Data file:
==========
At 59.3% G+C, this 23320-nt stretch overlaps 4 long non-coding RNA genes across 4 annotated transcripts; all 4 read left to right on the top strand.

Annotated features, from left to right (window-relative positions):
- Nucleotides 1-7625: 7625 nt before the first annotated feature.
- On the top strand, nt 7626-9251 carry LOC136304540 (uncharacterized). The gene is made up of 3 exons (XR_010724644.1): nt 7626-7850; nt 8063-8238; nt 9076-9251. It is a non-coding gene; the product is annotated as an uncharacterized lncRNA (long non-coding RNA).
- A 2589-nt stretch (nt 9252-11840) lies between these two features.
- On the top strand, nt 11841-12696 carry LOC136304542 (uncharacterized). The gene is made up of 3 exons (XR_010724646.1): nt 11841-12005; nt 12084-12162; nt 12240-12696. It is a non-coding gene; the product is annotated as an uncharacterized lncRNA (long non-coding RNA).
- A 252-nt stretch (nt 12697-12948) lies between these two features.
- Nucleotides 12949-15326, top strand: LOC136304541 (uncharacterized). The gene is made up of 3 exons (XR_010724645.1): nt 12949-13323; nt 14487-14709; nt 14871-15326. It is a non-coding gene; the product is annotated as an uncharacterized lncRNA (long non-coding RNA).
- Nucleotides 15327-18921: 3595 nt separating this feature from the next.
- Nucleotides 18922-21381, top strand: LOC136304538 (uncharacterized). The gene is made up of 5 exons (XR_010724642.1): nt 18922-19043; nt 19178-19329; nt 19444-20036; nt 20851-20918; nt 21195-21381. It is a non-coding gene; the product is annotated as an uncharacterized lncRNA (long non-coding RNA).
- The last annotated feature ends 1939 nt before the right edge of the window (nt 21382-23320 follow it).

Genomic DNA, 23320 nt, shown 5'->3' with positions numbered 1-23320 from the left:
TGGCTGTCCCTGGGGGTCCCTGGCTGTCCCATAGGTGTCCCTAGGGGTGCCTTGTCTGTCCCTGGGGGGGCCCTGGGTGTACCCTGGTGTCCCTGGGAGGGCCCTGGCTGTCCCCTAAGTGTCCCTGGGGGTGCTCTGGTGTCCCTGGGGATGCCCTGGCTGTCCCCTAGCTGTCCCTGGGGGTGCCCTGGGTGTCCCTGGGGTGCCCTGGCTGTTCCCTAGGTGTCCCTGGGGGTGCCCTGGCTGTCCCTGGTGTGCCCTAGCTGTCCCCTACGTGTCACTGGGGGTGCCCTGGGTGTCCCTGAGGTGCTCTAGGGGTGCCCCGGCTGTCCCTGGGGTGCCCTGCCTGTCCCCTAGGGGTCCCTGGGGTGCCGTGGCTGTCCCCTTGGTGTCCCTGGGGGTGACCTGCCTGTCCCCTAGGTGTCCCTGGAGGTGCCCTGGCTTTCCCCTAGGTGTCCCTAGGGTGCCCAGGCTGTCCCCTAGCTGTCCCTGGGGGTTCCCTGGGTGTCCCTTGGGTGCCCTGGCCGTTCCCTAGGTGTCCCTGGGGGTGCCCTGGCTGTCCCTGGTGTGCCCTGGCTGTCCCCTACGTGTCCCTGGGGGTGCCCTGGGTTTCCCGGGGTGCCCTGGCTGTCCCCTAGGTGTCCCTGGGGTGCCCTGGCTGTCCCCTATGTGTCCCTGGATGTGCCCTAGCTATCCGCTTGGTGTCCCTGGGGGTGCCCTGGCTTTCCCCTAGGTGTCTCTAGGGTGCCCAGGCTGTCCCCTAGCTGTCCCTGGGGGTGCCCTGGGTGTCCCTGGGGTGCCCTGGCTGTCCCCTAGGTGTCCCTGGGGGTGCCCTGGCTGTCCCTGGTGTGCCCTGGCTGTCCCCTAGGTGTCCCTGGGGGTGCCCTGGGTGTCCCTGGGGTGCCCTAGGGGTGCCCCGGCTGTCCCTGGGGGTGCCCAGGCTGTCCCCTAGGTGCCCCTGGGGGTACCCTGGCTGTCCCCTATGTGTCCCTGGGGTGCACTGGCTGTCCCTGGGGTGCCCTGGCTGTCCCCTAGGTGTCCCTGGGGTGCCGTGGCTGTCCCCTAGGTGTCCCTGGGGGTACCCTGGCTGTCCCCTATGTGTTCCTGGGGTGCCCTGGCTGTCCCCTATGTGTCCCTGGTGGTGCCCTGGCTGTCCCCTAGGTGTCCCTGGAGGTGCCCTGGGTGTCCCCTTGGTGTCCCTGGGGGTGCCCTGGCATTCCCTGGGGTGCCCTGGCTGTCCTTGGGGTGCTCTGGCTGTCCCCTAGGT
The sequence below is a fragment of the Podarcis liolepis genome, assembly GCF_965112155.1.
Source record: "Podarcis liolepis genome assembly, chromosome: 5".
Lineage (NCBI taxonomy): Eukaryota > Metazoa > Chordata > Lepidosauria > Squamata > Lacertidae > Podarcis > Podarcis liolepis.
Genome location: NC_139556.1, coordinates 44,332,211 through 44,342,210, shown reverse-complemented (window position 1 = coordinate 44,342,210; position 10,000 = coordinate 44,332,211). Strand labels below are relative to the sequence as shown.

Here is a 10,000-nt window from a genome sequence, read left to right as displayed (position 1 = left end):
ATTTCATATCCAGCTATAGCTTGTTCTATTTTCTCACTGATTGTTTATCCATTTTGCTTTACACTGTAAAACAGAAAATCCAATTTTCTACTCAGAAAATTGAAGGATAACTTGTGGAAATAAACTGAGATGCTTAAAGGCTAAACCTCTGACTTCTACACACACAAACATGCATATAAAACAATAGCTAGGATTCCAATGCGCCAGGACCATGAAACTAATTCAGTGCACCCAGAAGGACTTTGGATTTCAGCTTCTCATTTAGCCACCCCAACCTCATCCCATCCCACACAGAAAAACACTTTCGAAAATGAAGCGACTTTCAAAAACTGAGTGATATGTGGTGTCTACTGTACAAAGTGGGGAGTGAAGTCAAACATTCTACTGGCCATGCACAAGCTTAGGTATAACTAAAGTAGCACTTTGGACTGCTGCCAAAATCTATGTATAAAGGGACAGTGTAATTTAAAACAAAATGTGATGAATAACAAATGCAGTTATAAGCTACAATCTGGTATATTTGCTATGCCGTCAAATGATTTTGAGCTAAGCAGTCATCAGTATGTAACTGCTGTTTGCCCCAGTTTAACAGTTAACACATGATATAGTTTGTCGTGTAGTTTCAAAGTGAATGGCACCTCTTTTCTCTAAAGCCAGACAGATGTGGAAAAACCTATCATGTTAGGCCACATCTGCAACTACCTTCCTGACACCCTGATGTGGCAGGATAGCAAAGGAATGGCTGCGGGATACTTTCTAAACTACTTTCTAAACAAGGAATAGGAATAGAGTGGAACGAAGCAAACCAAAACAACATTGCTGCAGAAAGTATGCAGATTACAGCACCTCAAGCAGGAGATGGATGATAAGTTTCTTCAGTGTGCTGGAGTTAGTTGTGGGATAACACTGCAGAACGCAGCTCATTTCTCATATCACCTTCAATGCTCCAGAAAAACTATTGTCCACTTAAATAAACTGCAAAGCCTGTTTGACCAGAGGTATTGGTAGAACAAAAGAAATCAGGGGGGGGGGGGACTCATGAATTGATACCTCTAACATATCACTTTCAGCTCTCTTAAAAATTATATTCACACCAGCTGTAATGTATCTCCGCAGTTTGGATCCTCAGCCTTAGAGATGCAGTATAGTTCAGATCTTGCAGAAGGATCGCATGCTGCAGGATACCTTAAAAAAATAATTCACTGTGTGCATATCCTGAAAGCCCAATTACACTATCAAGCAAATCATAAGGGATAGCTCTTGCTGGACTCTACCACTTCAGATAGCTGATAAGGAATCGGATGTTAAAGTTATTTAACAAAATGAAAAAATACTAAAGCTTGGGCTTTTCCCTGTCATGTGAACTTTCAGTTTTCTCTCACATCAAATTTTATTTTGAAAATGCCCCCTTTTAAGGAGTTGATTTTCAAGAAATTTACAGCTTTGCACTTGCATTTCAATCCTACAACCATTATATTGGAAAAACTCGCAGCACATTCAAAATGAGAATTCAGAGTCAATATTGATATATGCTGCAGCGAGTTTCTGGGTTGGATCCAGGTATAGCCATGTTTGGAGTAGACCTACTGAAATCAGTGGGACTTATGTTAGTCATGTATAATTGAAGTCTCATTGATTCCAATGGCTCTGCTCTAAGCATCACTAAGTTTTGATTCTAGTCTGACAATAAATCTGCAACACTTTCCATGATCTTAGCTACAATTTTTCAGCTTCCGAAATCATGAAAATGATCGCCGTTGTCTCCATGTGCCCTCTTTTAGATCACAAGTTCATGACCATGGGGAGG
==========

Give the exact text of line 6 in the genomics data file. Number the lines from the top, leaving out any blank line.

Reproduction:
- On the top strand, nt 11841-12696 carry LOC136304542 (uncharacterized). The gene is made up of 3 exons (XR_010724646.1): nt 11841-12005; nt 12084-12162; nt 12240-12696. It is a non-coding gene; the product is annotated as an uncharacterized lncRNA (long non-coding RNA).